Ken and Betty Chapman have literally battled rough waters together in their 70 years of marriage.
Ken once swam a mile in the choppy waters of Laclu, Ontario, when no one else dared to. It was during an annual regatta at the lake.
The swimming event had been postponed due to stormy weather. That didn’t stop Ken – who was in his 70s at the time – from jumping in the water and Betty from tailing him in her rowboat.
Seated on the couch in their Newton townhouse, Ken gently lifts a scrapbook of memories from Betty’s hands.
Born three days apart, Ken and Betty – both 94 years old – remain young at heart.
“He’s lucky to have me, and I’m lucky to have him,” says Betty.
A collection of meticulously cropped black-and-white photos line each page of the scrapbook. A snapshot of Betty, all dolled up in a ruffled dress, catches Ken’s eye.
“She’s pretty good-looking,” Ken says smiling, his blue eyes twinkling.
Ken and Betty met in Winnipeg during the Great Depression. They lived two blocks away from each other, near the centre of the city.
“So I didn’t have to go far to find her,” says Ken.
The young couple’s dates consisted of a walk up to Main Street. Occasionally they attended picture shows .
“It was 25 cents to get in, and you came home with a piece of dinnerware. We got quite a few pieces,” recalls Ken.
Together, the couple took in the first talking movie – The Jazz Singer, in 1927.
There was no marriage proposal. A wedding was simply a matter-of-fact progression after seven years of dating.
When Ken and Betty were 24 years old, they wed in a no-frills, church ceremony on Aug. 18, 1941.
Betty didn’t wear a traditional wedding dress.
“In the war, you didn’t do things like that. Everyone concentrated on war efforts,” explains Ken, who enlisted in the Royal Canadian Air Force.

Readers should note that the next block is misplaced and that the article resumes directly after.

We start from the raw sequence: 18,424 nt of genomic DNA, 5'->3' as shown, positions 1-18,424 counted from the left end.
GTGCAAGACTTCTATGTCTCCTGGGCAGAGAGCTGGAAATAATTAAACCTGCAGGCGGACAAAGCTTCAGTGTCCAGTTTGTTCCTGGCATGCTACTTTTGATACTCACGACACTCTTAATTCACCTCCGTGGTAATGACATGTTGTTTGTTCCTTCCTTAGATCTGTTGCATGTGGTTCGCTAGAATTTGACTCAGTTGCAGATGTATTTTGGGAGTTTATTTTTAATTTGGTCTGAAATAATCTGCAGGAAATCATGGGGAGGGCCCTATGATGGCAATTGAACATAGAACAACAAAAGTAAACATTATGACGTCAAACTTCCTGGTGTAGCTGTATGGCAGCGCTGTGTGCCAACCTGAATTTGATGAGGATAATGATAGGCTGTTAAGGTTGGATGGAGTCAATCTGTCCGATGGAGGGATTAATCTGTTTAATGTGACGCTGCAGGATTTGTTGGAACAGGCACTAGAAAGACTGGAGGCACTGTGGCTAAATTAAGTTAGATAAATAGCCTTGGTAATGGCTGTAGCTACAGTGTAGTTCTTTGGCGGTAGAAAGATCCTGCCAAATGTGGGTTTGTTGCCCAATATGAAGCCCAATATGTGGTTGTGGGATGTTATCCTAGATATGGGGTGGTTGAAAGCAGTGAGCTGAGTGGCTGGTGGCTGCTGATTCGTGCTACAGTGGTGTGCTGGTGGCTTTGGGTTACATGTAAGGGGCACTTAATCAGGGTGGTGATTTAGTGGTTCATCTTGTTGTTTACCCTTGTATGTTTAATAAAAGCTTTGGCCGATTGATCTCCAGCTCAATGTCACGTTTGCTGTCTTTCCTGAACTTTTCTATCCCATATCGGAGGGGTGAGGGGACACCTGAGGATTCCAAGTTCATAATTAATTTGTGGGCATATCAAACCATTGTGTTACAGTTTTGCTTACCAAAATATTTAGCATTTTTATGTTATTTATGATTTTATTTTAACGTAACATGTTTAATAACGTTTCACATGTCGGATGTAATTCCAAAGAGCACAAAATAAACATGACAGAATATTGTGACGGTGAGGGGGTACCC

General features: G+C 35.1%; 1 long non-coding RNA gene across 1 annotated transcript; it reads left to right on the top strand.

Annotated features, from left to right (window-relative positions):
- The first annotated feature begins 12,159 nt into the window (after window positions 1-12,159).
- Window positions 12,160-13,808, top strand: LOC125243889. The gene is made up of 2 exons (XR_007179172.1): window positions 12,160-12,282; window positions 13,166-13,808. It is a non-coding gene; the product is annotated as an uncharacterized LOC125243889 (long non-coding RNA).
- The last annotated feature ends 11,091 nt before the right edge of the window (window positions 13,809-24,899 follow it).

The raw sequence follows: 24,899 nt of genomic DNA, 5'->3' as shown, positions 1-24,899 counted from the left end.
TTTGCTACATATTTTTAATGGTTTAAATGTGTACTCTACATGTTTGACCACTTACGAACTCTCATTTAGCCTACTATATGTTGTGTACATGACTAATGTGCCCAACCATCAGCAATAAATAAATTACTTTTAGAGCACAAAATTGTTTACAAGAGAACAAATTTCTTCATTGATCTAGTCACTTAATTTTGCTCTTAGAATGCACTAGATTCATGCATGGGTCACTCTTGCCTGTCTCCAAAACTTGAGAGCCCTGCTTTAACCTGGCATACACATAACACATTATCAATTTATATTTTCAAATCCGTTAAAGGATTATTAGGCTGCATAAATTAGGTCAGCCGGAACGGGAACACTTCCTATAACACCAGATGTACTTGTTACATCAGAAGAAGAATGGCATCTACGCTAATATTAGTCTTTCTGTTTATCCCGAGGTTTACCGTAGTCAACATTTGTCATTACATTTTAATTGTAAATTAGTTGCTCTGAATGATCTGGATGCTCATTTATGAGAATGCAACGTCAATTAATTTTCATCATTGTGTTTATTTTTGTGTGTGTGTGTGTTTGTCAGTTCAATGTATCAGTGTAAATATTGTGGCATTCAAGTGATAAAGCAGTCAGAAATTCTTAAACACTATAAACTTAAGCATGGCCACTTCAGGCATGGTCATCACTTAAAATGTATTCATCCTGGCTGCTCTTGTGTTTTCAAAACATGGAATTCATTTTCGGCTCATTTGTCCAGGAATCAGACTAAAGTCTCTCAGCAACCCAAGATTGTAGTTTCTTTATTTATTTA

A modest cabin on Laclu, a few hours east of Winnipeg, was the honeymoon spot.
“When it was time to go back to Winnipeg, the mice had eaten all of my underwear,” Betty remembers.
In later years, every summer the couple returned to Laclu with their four children: Ken, Bruce, Lisa and Beverley.
“Dad swam a mile every day, with mom behind him in the rowboat,” says Beverley. “They do everything together.”
The Chapmans moved to Victoria in 1975, where they lived until eight years ago. These days, a well-manicured gated community in Newton, with waterfalls and koi ponds, offers serenity for the pair.
Ken keeps up his swimming regiment in the lap pool; Betty enjoys a game of cards with her friends in the clubhouse.
Repairing cuckoo clocks has also become a hobby for Ken, a retired director of engineering with Air Canada.
The Chapman children – some of whom live in Alberta and Ontario – are en route to Surrey this week to mark their parents’ big day.
On Thursday the group plans to go out for dinner on a river cruise to celebrate Ken and Betty’s 70th wedding anniversary.
“There’s nothing to it. All you have to do is stay alive,” says Ken of the milestone.
Oh, “and you both have to like each other.”
View video of The Champmans here: http://bit.ly/qZVAGm